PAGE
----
But the story got a little more complicated when the Office of Personnel Management had to decide whether lawmakers and their staffs should also receive the same employer subsidy as everyone else, or whether everyone on Capitol Hill should face higher costs just because they work on Capitol Hill. OPM, with the blessing of the House Republican leadership, said lawmakers and aides can keep the same employer subsidy and play by the same rules as everyone else.
And that’s why Johnson sued – he wanted Capitol Hill employees to pay more for health care because it would make the right feel better. As of yesterday, the argument is a bust.
By: Steve Benen, The Maddow Blog, July 22, 2014
“Judicial Neutrality Is Nothing But A Farce”: The Latest ObamaCare Decision Makes It Official, We Need More Liberal Judges
After the passage of ObamaCare in 2010, dozens of conservative wonks, activists, and lawyers began poring over the text of the law, trying to find some legal foothold to overthrow as much of it as possible. First they argued that the law’s individual mandate was unconstitutional in NFIB vs. Sebelius, which was rejected by the Supreme Court in 2012. However, the decision weakened the law by making its expansion of Medicaid optional, which led most conservative states to reject it and deny coverage to millions of poorer Americans.
Then, in Burwell vs. Hobby Lobby, conservatives attacked the scope of the law’s mandated coverage, arguing that the inclusion of certain kinds of contraception violated the Religious Freedom Restoration Act. That one they basically won, though the damage was minimal.
You’ll know these efforts by what conservatives usually call them: “judicial activism.” It paid off again today, with a three-member panel of the U.S. Court of Appeals for the District of Columbia Circuit dealing a sharp blow to ObamaCare’s subsidy system. Adrianna McIntyre explains:
The suit alleges that subsidies should only be available in states that set up their own insurance exchanges, based on the text of the Affordable Care Act. The government can still appeal, but if it ultimately loses the case at the Supreme Court, it’s possible that federal subsidies will no longer be available to help make insurance affordable in over 30 states.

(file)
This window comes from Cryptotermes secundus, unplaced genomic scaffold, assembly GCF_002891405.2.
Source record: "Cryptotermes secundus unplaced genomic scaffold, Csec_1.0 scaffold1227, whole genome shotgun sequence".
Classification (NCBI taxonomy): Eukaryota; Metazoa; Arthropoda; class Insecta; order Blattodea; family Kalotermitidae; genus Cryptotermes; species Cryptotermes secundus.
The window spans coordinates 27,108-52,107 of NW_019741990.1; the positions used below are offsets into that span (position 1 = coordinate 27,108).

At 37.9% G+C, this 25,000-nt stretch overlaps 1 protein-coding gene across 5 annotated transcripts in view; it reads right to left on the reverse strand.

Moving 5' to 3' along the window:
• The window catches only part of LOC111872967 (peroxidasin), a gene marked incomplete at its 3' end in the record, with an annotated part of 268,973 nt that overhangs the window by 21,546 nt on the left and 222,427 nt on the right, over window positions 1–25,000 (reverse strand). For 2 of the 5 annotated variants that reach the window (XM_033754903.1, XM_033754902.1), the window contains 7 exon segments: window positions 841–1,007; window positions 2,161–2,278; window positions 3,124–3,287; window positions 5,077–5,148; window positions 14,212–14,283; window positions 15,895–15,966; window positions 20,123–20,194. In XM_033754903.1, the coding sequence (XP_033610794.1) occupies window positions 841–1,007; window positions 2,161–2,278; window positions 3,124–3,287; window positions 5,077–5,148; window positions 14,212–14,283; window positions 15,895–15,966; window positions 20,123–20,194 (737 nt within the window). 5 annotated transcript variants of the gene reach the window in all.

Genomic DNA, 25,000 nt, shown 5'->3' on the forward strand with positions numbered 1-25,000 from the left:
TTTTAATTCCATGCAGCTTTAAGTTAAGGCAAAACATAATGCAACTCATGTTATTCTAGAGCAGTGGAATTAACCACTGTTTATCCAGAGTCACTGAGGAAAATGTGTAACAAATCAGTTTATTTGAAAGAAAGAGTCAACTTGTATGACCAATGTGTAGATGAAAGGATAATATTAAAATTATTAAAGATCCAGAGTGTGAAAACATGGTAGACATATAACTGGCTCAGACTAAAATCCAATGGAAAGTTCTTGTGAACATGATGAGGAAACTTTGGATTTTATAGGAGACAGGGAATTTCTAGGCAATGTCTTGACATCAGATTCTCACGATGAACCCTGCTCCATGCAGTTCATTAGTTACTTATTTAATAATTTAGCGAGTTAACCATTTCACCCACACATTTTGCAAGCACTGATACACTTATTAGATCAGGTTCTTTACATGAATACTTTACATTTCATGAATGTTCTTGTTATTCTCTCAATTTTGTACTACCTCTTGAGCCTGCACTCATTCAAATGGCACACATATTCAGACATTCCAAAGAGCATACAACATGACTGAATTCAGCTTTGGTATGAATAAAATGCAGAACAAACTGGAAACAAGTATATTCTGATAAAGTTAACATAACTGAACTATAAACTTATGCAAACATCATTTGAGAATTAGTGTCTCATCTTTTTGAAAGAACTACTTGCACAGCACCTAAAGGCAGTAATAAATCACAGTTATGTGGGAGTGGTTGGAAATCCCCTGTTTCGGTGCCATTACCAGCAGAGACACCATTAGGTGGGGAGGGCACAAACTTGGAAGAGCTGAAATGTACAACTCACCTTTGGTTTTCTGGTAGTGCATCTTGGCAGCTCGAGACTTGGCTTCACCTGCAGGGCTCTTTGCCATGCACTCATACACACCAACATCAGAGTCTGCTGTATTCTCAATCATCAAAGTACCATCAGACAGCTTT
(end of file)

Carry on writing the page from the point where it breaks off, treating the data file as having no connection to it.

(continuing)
Due to what appears to many outside observers to have been poorly crafted legislative language, Congress arguably wrote a sentence that provides subsidies exclusively to state-based exchanges and not to federally facilitated ones, even while subjectively intending to provide subsidies in both cases. [Vox]
Now, Halbig v. Burwell is only a preliminary ruling. The government probably will request an “en banc” ruling before the entire appellate court, which leans to the left — thanks to Majority Leader Harry Reid (D-Nev.) pushing through filibuster reform that filled its long-empty seats with President Obama’s appointees. What’s more, another ruling hours later by the Fourth Circuit Court of Appeals in Richmond, Virginia, upheld the ObamaCare subsidies, deferring to the government’s interpretation of the language to mean that it is authorized to dole out those subsidies. It’s possible this will all end up before the Supreme Court, increasingly America’s only policy-making body of consequence.
God only knows what the high court will decide. Thirty-six states did not create their own ObamaCare exchanges, which means that upholding Halbig would swipe the subsidies from something like 87 percent of people who bought insurance on the federal exchange — about 4.7 million of them. Premiums would shoot up by an average of 76 percent, basically crippling the law. An individual mandate is unjustifiable without subsidies for people who can’t afford insurance. Chief Justice John Roberts might balk at destroying the keystone achievement of the Obama presidency on what amounts to a trivial technicality — or he might not.